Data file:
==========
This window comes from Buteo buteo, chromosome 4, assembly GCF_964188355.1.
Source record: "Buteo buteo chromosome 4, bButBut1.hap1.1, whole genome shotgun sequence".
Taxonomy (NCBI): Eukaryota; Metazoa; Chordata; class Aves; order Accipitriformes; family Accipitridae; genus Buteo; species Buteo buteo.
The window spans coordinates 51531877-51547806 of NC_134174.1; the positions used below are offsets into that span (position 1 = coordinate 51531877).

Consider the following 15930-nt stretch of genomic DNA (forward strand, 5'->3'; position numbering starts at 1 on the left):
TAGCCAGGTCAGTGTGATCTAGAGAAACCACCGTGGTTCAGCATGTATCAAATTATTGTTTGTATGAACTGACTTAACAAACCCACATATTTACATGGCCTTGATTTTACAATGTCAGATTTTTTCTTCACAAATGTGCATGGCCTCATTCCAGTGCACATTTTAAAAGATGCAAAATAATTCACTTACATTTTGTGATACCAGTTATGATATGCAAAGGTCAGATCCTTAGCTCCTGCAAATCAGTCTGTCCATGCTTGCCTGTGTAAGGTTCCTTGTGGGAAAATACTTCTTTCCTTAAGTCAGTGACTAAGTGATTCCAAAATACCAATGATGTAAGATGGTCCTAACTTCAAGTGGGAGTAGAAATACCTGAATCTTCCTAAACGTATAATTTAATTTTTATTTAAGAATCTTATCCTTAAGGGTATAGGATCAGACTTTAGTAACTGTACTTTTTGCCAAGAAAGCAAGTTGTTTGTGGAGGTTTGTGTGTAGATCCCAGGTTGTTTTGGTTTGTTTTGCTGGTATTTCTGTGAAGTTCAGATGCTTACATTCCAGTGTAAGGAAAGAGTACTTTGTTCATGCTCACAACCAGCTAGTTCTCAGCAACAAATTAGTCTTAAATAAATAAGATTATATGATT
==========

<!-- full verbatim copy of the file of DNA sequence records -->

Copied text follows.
This window comes from Buteo buteo, chromosome 4, assembly GCF_964188355.1.
Source record: "Buteo buteo chromosome 4, bButBut1.hap1.1, whole genome shotgun sequence".
Taxonomy (NCBI): Eukaryota; Metazoa; Chordata; class Aves; order Accipitriformes; family Accipitridae; genus Buteo; species Buteo buteo.
The window spans coordinates 51531877-51547806 of NC_134174.1; the positions used below are offsets into that span (position 1 = coordinate 51531877).

Consider the following 15930-nt stretch of genomic DNA (forward strand, 5'->3'; position numbering starts at 1 on the left):
TAGCCAGGTCAGTGTGATCTAGAGAAACCACCGTGGTTCAGCATGTATCAAATTATTGTTTGTATGAACTGACTTAACAAACCCACATATTTACATGGCCTTGATTTTACAATGTCAGATTTTTTCTTCACAAATGTGCATGGCCTCATTCCAGTGCACATTTTAAAAGATGCAAAATAATTCACTTACATTTTGTGATACCAGTTATGATATGCAAAGGTCAGATCCTTAGCTCCTGCAAATCAGTCTGTCCATGCTTGCCTGTGTAAGGTTCCTTGTGGGAAAATACTTCTTTCCTTAAGTCAGTGACTAAGTGATTCCAAAATACCAATGATGTAAGATGGTCCTAACTTCAAGTGGGAGTAGAAATACCTGAATCTTCCTAAACGTATAATTTAATTTTTATTTAAGAATCTTATCCTTAAGGGTATAGGATCAGACTTTAGTAACTGTACTTTTTGCCAAGAAAGCAAGTTGTTTGTGGAGGTTTGTGTGTAGATCCCAGGTTGTTTTGGTTTGTTTTGCTGGTATTTCTGTGAAGTTCAGATGCTTACATTCCAGTGTAAGGAAAGAGTACTTTGTTCATGCTCACAACCAGCTAGTTCTCAGCAACAAATTAGTCTTAAATAAATAAGATTATATGATT